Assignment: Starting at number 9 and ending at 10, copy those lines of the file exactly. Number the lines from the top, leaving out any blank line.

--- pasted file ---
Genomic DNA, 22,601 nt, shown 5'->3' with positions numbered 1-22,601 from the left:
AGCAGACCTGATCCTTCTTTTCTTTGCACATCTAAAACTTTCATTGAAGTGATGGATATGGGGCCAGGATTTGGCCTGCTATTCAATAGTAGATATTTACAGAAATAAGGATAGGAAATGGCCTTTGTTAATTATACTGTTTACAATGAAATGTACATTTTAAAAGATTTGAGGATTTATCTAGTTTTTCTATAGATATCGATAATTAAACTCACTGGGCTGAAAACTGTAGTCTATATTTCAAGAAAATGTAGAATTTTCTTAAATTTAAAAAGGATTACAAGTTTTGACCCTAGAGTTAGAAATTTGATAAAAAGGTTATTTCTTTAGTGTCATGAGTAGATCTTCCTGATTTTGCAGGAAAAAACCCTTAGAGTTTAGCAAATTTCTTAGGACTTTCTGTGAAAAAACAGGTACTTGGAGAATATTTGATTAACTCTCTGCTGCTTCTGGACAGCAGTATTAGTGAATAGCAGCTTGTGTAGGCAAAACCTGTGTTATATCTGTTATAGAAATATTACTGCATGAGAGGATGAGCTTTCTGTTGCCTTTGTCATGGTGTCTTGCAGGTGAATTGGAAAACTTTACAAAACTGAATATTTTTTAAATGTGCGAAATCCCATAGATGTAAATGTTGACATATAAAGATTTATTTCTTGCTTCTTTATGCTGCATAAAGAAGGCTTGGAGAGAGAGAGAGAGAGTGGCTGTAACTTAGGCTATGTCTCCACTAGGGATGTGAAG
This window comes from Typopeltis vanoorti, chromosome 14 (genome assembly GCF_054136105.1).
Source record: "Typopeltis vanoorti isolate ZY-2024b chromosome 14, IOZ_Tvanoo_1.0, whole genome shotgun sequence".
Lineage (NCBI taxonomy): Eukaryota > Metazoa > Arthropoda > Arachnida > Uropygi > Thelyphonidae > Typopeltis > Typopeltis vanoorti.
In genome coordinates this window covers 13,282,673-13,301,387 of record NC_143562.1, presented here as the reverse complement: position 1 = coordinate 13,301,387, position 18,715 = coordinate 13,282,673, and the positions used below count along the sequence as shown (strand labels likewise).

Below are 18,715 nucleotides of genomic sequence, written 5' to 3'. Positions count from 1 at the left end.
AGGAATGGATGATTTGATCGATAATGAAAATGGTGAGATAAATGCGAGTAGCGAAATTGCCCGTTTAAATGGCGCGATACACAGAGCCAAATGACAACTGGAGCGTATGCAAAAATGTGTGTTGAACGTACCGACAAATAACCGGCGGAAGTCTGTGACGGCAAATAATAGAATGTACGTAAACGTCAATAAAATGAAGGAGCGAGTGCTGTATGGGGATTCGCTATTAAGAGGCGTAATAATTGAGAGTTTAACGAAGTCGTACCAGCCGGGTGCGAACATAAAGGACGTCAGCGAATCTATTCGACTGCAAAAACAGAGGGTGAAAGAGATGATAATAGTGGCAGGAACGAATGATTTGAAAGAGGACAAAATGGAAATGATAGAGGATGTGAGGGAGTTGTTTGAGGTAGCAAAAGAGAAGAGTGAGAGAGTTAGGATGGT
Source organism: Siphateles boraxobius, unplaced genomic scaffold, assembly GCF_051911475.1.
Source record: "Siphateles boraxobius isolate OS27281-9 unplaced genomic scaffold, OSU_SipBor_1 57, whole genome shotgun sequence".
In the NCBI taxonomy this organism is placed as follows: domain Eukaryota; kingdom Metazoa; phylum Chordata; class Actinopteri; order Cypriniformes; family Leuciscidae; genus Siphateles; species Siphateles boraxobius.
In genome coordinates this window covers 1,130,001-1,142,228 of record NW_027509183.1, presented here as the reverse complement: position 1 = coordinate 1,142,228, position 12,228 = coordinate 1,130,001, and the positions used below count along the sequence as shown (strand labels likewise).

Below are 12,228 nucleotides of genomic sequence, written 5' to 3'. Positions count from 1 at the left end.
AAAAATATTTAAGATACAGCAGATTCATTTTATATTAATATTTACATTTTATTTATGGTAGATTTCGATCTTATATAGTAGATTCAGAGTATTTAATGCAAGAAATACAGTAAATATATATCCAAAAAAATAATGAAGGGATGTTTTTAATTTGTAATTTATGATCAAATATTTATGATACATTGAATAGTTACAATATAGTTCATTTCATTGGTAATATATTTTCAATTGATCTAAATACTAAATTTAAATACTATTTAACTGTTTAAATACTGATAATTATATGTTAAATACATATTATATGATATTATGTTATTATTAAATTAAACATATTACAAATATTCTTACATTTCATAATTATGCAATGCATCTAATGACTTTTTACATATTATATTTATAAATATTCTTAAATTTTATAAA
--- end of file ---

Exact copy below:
Source organism: Siphateles boraxobius, unplaced genomic scaffold, assembly GCF_051911475.1.
Source record: "Siphateles boraxobius isolate OS27281-9 unplaced genomic scaffold, OSU_SipBor_1 57, whole genome shotgun sequence".